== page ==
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Title: The application of the polymerase chain reaction to the study of human immunodeficiency virus type 1 infection
Author: Kaye, Steven
Awarding Body: University of London
Current Institution: University College London (University of London)
Date of Award: 1997
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The polymerase chain reaction (PCR) amplifies genomic DNA sequences in an in vitro reaction, allowing detection, quantification and characterisation of the amplified sequence. This thesis describes the application of PCR to the investigation of human immunodeficiency virus type 1 (HIV-1) infection. The aim has been to develop methods which can be applied directly to clinical samples taken from infected individuals and which do not require the in vitro culture of the virus. Methods for the preparation and storage of suitable samples for amplification by PCR have been developed and evaluated including a whole blood cryopreservation method Sequence specific oligonucleotides have been designed for the diagnostic detection of HIV-1 in clinical samples by PCR. The diagnostic specificity and sensitivity of the method have been determined using characterised virus isolates and clinical samples collected from cohorts of infected adults and babies born to infected women. A PCR has been designed to amplify the reverse transcriptase (RT) gene of HIV-1 and the amplified product has been analysed with a novel quantitative point mutation assay (PMA). The PMA was designed to quantify the proportions of wild-type and mutant sequence at a given point in mixed virus sequences derived from clinical material, and was used to analyse mutations associated with resistance to antiretroviral drugs. PMA has been used to detect genomic drug resistance in a number of HIV-1 infected subject groups receiving zidovudine therapy, and the results analysed in parallel with other laboratory findings. The assay has been used to identify drug resistant virus in cerebrospinal fluid and to demonstrate the dynamics of viral replication in vivo. The rapid throughput of samples by PMA has led to it becoming a cornerstone of the virological analysis of MRC antiretroviral trials, being applied to both mono- and combination-therapy trials.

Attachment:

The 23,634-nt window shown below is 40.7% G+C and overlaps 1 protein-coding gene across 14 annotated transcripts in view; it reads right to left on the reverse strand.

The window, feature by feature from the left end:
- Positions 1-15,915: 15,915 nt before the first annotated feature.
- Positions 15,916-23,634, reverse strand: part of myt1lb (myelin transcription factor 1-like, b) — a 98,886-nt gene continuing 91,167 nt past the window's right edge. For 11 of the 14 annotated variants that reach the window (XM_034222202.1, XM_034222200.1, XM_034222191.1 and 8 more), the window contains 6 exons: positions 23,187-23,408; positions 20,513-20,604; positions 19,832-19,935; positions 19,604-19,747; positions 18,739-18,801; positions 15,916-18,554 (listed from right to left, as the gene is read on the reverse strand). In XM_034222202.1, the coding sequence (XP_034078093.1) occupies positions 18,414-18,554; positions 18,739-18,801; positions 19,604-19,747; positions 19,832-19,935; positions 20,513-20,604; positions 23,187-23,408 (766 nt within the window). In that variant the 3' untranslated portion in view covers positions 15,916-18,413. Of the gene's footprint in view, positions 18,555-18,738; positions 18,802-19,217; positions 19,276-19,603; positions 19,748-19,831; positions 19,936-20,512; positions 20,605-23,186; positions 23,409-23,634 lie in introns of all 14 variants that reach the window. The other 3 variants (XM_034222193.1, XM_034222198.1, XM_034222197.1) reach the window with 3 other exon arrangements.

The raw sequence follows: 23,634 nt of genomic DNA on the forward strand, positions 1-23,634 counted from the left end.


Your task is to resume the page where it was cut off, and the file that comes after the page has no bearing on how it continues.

Supervisor: Not available Sponsor: Not available
Qualification Name: Thesis (Ph.D.) Qualification Level: Doctoral
EThOS ID:  DOI: Not available